Taker-maker pricing and payment-for-order-flow schemes are close cousins. The latter has historically greased the wheels of an options industry heavily reliant on retail market orders. Most retail brokers contract with intermediaries known as consolidators or smart routers. The retail firms deliver their orders to the consolidators and the consolidators deliver them to the exchanges.
The middlemen pay the retail brokers some amount every month based on the number of contracts and the quality of flow they collect. UBS, Citadel, Citi/ATD, Susquehanna, and Merrill Lynch are all big consolidators. They also all run large market-making operations on the exchanges which they “preference” with the incoming flow.
BOX’s switch to taker-maker was not its salvation from a declining market share. Because it figured out a way to tie the pricing scheme to it price improvement auction, it gradually won over order senders. Consolidators with market-making units send flow to BOX’s auction so as to trade against the flow. Their customers get better prices than they otherwise would.
The downside of taker-maker is that the burden of keeping the lights on at the exchange is shifted to the market makers. Although the incoming flow may be desirable they would still prefer to get paid to supply liquidity. This is why taker-maker is largely a niche business. BOX’s market share has never risen above 5 percent.
Still, a market exists for the service. “By using different fee structures, you can segment the market to cater to a specific clientele,” says Boris Ilyevsky, an ISE managing director. To a large extent, ISE is targeting the disenfranchised. These are brokers who have never been paid for their flow “because the profile of the flow is not considered to be as valuable,” Ilyevsky explained. “We give these traders and their brokers an incentive to come to us directly.”
For the consolidators the story is different. On Jan. 3, the options world was turned on its head when the Chicago Board Options Exchange instituted its Volume Incentive Program, under which it doled out extra payments to high-volume traders. The move was aimed at the large consolidators and has proved beneficial to CBOE’s market share. By contrast, it has sent its competitors scrambling for a counter-offensive. None however have tried to match the CBOE’s largesse.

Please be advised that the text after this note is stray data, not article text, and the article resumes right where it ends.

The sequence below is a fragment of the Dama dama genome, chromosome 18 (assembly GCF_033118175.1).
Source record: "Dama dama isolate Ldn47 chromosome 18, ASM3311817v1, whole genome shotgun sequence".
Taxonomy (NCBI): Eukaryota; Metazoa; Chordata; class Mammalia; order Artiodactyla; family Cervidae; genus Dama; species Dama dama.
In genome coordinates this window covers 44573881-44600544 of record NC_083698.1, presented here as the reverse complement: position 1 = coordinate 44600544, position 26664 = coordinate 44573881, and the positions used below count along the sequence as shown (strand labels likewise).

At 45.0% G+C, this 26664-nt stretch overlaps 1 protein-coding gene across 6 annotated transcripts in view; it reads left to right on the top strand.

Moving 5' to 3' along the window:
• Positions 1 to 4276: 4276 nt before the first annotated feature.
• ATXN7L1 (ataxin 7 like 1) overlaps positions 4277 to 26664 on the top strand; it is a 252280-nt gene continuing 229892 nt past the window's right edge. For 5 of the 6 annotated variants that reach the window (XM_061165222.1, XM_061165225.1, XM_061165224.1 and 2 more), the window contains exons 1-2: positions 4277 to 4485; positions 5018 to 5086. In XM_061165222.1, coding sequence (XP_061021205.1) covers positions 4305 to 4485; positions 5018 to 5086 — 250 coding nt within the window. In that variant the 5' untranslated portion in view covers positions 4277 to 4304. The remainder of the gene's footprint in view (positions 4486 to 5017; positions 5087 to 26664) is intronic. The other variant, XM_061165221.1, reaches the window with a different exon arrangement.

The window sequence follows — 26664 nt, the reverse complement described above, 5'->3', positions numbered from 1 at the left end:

Ilyevsky says the ISE’s new pricing model should also appeal to consolidators. The program is competitive with other exchange offerings and even if it isn’t, “that doesn’t mean we don’t want to be the second destination,” he noted. “It might be a large order that has to sweep more than one market for size, or that first market may not be on the NBBO.”
Consolidators and their customers differ on the taker-maker programs. One exec with a consolidator, speaking of the Nasdaq program, noted that most customers of consolidators are already receiving generous monthly payments. They don’t care where their orders trade.
Another exec at a large consolidator found Nasdaq’s program lacking and said he would avoid it unless they added improvements such as an auction mechanism similar to BOX’s. Nasdaq, which plans to add functionality in the near future, would not comment for this article.